Wind farms, like this one in the Israeli-occupied Golan Heights, may soon be common in Syria.
About 90 percent of Syria’s electric power comes from thermal power plants fueled by heavy fuel oil and natural gas; and the country is now looking into using forms of renewable energy to provide its increasing need for energy. Various projects dealing with solar and wind energy, as well as bio mass as a fuel source, were mentioned in powergenworldwide.
Syria is a member of the 145 strong International Renewable Energy Agency (IRENA) group of which a number of Middle Eastern countries now belong. Projects dealing with renewable energy in which Syria is either currently engaged in or planning to be involved in include a proposed tender for two wind turbine parks to generate a total of 130 MW; a program to install solar roofs on kindergartens attached to government buildings; the installation of two kinds of solar water heaters in both private and public buildings, including the Al Mwassat Hospital in Damascus; and the installing of photo voltaic solar panels in rural areas, which already provide about 80 kwh of electricity.Some of these renewable energy projects are being done in cooperation with international companies like the Danish Vestas wind energy company, and the German company GTZ, which is already involved in joint renewable energy projects in India and Pakistan.
Syria is also working with the Regional Centre for Renewable Energies and Energy based in Cairo; and is seeking a “common platform” for energy supply in response to climate change.
According to the Center, Syria’s new master “renewables” plan will run to 2030. The tentative targets for the end of this period are:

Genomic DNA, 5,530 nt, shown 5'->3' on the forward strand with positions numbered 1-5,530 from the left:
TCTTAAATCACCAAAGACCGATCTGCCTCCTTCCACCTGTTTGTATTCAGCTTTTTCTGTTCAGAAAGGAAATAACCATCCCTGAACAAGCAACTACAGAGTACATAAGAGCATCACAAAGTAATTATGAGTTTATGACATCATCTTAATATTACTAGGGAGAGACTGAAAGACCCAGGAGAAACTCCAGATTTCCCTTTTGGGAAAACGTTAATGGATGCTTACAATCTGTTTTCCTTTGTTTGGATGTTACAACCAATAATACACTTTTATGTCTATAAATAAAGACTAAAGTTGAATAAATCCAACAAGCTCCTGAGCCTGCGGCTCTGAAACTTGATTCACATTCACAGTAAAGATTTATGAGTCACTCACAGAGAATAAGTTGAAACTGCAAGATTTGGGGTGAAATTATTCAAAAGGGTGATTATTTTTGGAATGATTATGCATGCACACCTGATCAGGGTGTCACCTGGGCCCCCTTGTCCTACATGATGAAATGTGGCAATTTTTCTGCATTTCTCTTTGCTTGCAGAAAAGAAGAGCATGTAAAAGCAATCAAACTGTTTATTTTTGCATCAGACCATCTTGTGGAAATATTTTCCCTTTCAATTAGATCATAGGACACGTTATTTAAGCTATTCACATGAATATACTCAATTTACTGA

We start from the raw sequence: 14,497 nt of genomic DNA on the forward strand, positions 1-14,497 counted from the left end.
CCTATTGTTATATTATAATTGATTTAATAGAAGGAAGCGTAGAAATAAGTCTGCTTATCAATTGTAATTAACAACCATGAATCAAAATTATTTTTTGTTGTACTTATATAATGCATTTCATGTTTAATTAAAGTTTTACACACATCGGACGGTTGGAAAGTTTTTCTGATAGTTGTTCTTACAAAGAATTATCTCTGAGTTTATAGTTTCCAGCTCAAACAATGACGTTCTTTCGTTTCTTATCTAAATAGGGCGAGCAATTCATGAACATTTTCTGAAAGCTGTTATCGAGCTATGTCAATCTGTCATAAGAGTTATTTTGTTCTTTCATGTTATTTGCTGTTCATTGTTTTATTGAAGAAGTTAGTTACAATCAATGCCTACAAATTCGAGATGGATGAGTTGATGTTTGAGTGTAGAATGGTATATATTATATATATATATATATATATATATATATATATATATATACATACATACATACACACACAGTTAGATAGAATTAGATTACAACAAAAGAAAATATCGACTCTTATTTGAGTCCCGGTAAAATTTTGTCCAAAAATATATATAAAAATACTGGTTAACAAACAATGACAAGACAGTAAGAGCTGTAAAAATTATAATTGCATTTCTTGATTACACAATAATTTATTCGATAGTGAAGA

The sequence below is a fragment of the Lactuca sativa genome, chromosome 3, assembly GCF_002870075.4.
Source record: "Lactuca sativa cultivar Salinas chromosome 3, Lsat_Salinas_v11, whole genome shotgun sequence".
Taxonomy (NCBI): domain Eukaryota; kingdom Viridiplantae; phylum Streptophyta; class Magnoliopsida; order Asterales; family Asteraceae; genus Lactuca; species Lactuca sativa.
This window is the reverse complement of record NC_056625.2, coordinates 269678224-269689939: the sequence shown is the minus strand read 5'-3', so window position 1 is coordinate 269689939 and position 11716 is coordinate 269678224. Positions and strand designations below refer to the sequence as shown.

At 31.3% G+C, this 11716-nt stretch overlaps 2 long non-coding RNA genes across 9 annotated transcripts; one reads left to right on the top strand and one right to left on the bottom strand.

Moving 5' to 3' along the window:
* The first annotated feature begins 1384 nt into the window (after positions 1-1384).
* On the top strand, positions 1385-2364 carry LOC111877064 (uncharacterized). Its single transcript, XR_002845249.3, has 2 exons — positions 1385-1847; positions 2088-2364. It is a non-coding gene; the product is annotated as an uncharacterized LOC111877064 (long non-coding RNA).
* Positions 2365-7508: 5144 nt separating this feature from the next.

- 1000–1500 MW of wind power
- 250 MW of biomass based plant
- 250 MW of PV plant
- 1 MTOE per annum of solar heat
Syria has a 5 year plan in which its National Energy Research Council, associated with the country’s energy ministry, will embark on projects costing $8 million USD. Although this is a small sum, it is nevertheless a start in the renewable energy direction. The two wind farms are to be built near the cities of Al Sukhna and Al Hijana, and will be constructed in a joint project with Vesta.
Although most industrial concerns in Syria are still state owned (a carryover from when Syria patterned itself after the former Soviet Union), more privatization is occurring, in the economic atmosphere being created by the country’s present leader, Bashar al-Asssad. This already accounts for more than two dozen manufacturers of solar water heaters alone.
Ukranian Kvazar Solar Panels
In addition to the wind farm projects with Vesta, Syria is also turning to Spain for investment in solar energy. In May 2010, according to SANA, the Syrian news agency Syria’s Minister of Electricity Ahmad Qusai Kayala visited a number of wind and solar plants in Spain, including Iberdrola, one of Spain’s largest utility companies and Gamesa.
Another recent joint venture involves the Ukraine and Kvazar, a solar cell and panel manufacturing company which has been in discussions with Syronics, a Syrian company, for several years. The idea here is for producing solar PV panels and cells. Spanish solar energy companies are already involved in several projects in the Middle East, including a solar PV feasibility study in Abu Dhabi’s futuristic Masdar City.
All round, sounds like good clean news.
Read more on Middle East regional renewable energy:
Jordan Makes Renewable Energy Education Available to its citizens
Lebanon Looks to Smart Grids and Renewable Energy to Reduce Energy
Israel’s Electricity Grid May Never Handle Renewable Energy Goals